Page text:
Which one sounds like Social Security? You guessed it. Social Security is making promises for the future that politicians today are not accountable for. The CEO's at the Airlines that negotiated the Union deals that put the Airlines in the pension pickle are long since gone, but we keep sending folks like Ted Kennedy and Robert Byrd back to the Senate.

IBM is doing their part to reform their pension program because despite having a surplus of $48B dollars, yes that is forty eight billion dollars just to clarify, the company sees the future and is preparing. The move effectively ends one of the most lucrative pensions in all of the business world.

BOSTON -- IBM's freeze of its otherwise healthy U.S. pension plan will reverberate through industry not only because it illustrates the erosion of traditional benefit packages, but also because it sharpens the focus on 401(k) plans as a source of retirement security.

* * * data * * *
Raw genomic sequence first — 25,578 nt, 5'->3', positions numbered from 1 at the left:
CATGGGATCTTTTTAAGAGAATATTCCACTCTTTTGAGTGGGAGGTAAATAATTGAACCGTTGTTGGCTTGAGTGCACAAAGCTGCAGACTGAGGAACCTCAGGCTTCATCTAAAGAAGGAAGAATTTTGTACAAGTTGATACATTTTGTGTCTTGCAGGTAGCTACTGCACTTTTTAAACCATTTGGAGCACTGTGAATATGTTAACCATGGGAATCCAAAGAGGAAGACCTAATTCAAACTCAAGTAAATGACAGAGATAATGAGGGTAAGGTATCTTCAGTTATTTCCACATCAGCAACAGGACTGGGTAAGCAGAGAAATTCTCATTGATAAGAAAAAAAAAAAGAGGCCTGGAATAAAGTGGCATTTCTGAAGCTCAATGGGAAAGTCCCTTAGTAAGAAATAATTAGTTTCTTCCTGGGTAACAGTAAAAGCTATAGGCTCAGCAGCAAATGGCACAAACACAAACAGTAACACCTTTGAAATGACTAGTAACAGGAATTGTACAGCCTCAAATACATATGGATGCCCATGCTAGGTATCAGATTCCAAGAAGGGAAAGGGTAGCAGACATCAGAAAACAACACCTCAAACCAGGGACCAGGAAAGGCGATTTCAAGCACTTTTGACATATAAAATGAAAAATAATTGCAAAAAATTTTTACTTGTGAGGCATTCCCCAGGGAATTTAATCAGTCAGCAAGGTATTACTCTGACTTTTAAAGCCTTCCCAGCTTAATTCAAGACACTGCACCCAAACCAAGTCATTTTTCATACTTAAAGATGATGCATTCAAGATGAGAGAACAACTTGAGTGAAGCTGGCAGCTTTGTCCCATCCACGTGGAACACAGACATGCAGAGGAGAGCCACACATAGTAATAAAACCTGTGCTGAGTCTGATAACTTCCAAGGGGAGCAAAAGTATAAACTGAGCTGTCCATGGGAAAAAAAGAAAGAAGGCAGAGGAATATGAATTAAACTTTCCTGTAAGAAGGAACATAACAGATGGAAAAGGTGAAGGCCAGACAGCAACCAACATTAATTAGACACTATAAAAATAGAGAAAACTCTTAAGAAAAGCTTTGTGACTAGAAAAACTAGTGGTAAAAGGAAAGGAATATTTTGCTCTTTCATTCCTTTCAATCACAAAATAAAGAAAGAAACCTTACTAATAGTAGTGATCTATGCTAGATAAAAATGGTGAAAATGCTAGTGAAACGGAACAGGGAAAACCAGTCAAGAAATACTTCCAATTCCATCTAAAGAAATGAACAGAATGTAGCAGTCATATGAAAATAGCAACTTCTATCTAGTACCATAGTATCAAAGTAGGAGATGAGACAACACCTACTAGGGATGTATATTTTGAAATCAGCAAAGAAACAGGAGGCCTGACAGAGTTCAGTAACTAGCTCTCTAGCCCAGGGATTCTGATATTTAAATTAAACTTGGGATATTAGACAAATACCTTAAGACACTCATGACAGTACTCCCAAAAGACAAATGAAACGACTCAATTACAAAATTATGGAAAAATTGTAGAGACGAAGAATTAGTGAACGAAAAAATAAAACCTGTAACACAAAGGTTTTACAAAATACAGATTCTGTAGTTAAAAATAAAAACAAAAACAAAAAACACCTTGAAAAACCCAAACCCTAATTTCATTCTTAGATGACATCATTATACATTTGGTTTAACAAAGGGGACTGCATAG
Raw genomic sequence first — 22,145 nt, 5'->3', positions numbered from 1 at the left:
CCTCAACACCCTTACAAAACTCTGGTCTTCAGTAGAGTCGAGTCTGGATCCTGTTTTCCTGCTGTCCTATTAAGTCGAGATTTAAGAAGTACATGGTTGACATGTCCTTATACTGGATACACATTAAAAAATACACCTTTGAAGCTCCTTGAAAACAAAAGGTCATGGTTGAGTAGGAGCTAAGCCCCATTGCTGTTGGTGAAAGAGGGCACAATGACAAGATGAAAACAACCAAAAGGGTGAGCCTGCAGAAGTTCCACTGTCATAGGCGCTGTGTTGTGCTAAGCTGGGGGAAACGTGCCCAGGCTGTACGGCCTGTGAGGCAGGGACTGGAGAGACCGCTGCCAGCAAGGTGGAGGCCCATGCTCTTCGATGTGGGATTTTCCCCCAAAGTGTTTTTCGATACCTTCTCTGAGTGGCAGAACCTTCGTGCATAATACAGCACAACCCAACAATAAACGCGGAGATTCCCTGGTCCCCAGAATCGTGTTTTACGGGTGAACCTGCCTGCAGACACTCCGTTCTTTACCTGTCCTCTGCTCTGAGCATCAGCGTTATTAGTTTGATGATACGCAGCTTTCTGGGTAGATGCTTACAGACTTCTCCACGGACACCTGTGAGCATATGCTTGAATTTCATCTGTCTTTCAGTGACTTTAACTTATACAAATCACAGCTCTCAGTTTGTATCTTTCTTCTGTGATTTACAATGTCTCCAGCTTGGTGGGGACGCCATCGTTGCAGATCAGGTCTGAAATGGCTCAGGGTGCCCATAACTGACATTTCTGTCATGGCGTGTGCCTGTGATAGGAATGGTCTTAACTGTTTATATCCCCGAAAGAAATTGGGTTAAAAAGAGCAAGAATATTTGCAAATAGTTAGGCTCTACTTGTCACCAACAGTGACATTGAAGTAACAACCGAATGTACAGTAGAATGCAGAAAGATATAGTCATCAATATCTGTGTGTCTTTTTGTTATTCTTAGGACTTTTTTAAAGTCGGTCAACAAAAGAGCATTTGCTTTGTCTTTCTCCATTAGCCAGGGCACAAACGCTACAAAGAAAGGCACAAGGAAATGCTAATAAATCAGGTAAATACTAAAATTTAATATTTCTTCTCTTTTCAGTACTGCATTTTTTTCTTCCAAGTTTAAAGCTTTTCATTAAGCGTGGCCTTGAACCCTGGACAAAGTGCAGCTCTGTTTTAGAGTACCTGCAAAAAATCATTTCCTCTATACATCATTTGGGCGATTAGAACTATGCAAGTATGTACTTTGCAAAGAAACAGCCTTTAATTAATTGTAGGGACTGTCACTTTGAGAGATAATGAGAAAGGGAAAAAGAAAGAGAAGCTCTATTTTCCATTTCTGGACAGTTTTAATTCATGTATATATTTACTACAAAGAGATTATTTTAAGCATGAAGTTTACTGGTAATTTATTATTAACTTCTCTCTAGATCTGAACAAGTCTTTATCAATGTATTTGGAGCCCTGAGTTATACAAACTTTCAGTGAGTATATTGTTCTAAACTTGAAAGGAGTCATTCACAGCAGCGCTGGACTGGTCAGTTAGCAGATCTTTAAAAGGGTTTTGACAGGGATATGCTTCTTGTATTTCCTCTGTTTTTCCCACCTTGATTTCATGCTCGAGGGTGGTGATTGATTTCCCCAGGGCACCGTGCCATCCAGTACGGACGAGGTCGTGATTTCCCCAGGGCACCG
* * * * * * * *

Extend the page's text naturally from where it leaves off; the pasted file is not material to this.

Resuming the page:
With the 401(k) increasingly becoming a de facto pension for many American workers, several experts suggest reforms are in order.

International Business Machines Corp.'s announcement this week drew attention because the security of the technology giant's $48 billion U.S. pension fund stands in contrast to endangered plans run by airlines and other large companies.

However, retirement analysts found IBM's enhancements to its 401(k) more notable, saying the company is transplanting some virtues of traditional pensions that generally have been absent from newer kinds of plans.

When the pension freeze takes effect for IBM's 125,000 U.S. employees in 2008, IBM will match their 401(k) contributions dollar-for-dollar on up to 6 percent of salary; previously the match had been 50 cents on the dollar, a common figure.